Why you should care
Because this is an outsize talent.
When Chimezie Metu suited up for Drew League, the top pro-amateur league in the country, he was not expecting to meet the Miami Heat’s powerhouse Hassan Whiteside on the court. It was a tough day for “Mezie,” as Whiteside went for 30 points, nine rebounds and six blocks. Little was expected of Metu against Whiteside. Metu was an inch shorter, $98 million poorer, nearly 40 pounds of muscle lighter, with eight fewer years on him.
Yet amid the chaos and dominance from Miami’s star big man, for one moment Metu fooled Whiteside. He drove by him baseline and jammed. For a glimmering Disney movie moment, in the crammed King Drew Magnet High School gymnasium, Metu stood equal to an NBA superstar.
Nothing makes me doubt him.
—Josh Gershon, West Coast scout
Metu, a 6′ 11″ rising sophomore at the University of Southern California, made a name for himself last year with highlight blocks and big-time dunks. In his first rivalry game against UCLA, he posted a career-high 21 points. He dunked, blocked and tossed in a few fadeaway jumpers — feats that 18-year-old players are not supposed to pull off. Since then, he’s added 10 pounds of muscle, participated in the prestigious Adidas Nations camp and, with the departures of three big men from USC, now finds himself with a starting role. He’s primed to be one of the five breakout players in the PAC-12 this year, CBS Sports’ college basketball insider Jon Rothstein says. Metu has all the tools to be something big, West Coast scout Josh Gershon says. “He showed enough signs that nothing makes me doubt him,” Gershon says.
Metu is the rare young big man every college coach seeks, the Swiss army knife powerhouse who can shoot, pass, play above the rim, protect the rim and guard on the perimeter. His stats tell a similar story: Last season, Metu had 18 games with two or more blocks in fewer than 19 minutes per game. Martin Bahar, USC’s director of scouting, helped recruit Metu from Lawndale High School and brags that he’s “very good laterally. He can move his feet and contest jump shots even; has the ability to shoot, pass and cut.” The video-game and film-loving Metu is not majoring in a jock subject — opting for law, history and culture — and spends free time studying game reels. His coaches assigned him a diet of the Hawks, Spurs and Warriors. “[He’s] always trying to learn, not just in basketball,” Bahar says.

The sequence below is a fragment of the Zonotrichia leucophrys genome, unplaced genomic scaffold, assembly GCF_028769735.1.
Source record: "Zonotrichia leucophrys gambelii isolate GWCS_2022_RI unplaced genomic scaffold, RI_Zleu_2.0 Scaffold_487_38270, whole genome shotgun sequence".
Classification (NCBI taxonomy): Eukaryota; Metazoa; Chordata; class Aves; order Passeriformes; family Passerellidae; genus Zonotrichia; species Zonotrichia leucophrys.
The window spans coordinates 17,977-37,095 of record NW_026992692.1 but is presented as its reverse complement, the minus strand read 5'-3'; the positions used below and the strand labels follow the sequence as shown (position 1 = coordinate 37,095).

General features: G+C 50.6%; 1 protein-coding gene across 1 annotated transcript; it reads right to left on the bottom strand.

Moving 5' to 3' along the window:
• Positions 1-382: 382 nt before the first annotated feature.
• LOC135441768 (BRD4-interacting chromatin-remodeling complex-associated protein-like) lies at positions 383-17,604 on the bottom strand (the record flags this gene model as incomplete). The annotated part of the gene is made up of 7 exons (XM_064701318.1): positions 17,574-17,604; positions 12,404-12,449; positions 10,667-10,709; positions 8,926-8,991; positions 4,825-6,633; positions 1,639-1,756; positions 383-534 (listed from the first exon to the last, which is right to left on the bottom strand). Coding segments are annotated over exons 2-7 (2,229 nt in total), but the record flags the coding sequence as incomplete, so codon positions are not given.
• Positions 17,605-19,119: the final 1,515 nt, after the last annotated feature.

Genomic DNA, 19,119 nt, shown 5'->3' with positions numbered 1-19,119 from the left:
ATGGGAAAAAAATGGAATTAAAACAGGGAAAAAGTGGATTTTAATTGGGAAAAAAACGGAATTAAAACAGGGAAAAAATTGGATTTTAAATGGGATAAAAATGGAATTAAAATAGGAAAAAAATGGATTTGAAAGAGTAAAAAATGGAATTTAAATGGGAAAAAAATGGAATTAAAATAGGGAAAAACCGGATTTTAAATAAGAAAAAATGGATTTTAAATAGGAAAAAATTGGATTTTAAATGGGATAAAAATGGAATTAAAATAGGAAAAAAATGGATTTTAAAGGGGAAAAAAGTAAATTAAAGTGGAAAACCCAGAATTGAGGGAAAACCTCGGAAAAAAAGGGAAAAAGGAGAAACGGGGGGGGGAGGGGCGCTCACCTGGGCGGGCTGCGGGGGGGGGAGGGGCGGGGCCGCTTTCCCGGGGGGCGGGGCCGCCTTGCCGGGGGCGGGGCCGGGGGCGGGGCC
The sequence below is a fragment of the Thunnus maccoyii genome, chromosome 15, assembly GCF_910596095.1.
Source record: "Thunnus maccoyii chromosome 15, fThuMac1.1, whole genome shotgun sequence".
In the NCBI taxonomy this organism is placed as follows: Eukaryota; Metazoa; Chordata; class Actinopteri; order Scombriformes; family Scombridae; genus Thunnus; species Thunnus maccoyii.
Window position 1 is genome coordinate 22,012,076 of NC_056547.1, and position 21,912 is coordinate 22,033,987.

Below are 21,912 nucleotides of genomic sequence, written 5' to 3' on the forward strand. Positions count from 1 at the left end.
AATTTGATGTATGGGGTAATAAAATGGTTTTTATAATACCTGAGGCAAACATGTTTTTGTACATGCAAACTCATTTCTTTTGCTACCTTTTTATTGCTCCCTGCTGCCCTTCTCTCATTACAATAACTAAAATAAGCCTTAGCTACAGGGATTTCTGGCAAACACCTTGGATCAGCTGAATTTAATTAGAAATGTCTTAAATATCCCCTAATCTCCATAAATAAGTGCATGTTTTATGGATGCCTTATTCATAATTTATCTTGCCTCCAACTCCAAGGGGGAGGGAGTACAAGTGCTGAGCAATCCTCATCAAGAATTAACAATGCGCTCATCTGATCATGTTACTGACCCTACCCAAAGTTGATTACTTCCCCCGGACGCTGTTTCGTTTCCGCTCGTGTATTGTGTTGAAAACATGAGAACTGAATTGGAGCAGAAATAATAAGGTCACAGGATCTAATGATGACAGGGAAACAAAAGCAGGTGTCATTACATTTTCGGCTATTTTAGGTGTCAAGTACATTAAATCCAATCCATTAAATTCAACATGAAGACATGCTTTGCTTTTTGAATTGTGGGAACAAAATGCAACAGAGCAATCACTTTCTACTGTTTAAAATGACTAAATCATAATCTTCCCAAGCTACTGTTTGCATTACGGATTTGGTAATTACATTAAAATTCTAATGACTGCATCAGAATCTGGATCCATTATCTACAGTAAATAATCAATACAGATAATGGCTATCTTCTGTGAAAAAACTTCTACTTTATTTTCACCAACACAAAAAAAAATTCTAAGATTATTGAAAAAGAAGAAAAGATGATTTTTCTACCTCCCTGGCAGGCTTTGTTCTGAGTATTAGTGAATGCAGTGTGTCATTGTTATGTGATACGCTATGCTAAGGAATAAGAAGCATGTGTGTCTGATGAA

Born and raised in Lawndale, California, Metu’s world changed abruptly when at the age of 6 he and his father moved to Nigeria. While he would come back every summer to Lawndale to visit his mother for the next six years, his eyes opened to the world around him in a country cushioned against the Gulf of Guinea. “Living in the area I did in Nigeria, [I saw] a lot of poverty and people struggling. It kind of pushed me. I didn’t want to be in that situation,” Metu says. In Nigeria, Metu played soccer. Basketball wasn’t so popular at the time, but things have changed in the nation best known for soccer and rugby — it’s now produced 17 NBA players, including Festus Ezeli and Al-Farouq Aminu of the Portland Trail Blazers, Milwaukee Bucks star Giannis Antetokounmpo (of Nigerian descent) and hall of famer Hakeem Olajuwon.
Metu, at 16 years old and 6-foot-8, could have played high school ball at elite academies, but he turned down offers in favor of Lawndale. In an era of prep schools, AAU and one-and-done college kids, Metu’s rare. “Players make their biggest jump from freshman to sophomore year,” says Rothstein, who expects just that from Metu. (Cases in point: Blake Griffin, Kawhi Leonard and D’Angelo Russell.)
“He’s showed a lot of tools to be a really good four in college and at the next level,” says Gershon. Much remains to be proven — freshmen don’t get much court time. But now, with more minutes coming, Metu’s already caught the eyes of NBA scouts. He’s working on postgame and his jump shot and is continuing to add bulk. Coaches can’t keep him out of the weight room, where he’s lifting nearly every day. He also needs to foul less, previously averaging 5.4 per 40 minutes — only five fouls per game are permitted in college.
As Metu gets ready for a campaign where he’ll try to get in the minds of NBA scouts, he might want to take a page out of the book of the monstrous member of the Heat he met in the King Drew Magnet High School gymnasium.
The author is a social media assistant at USC’s Department of Athletics.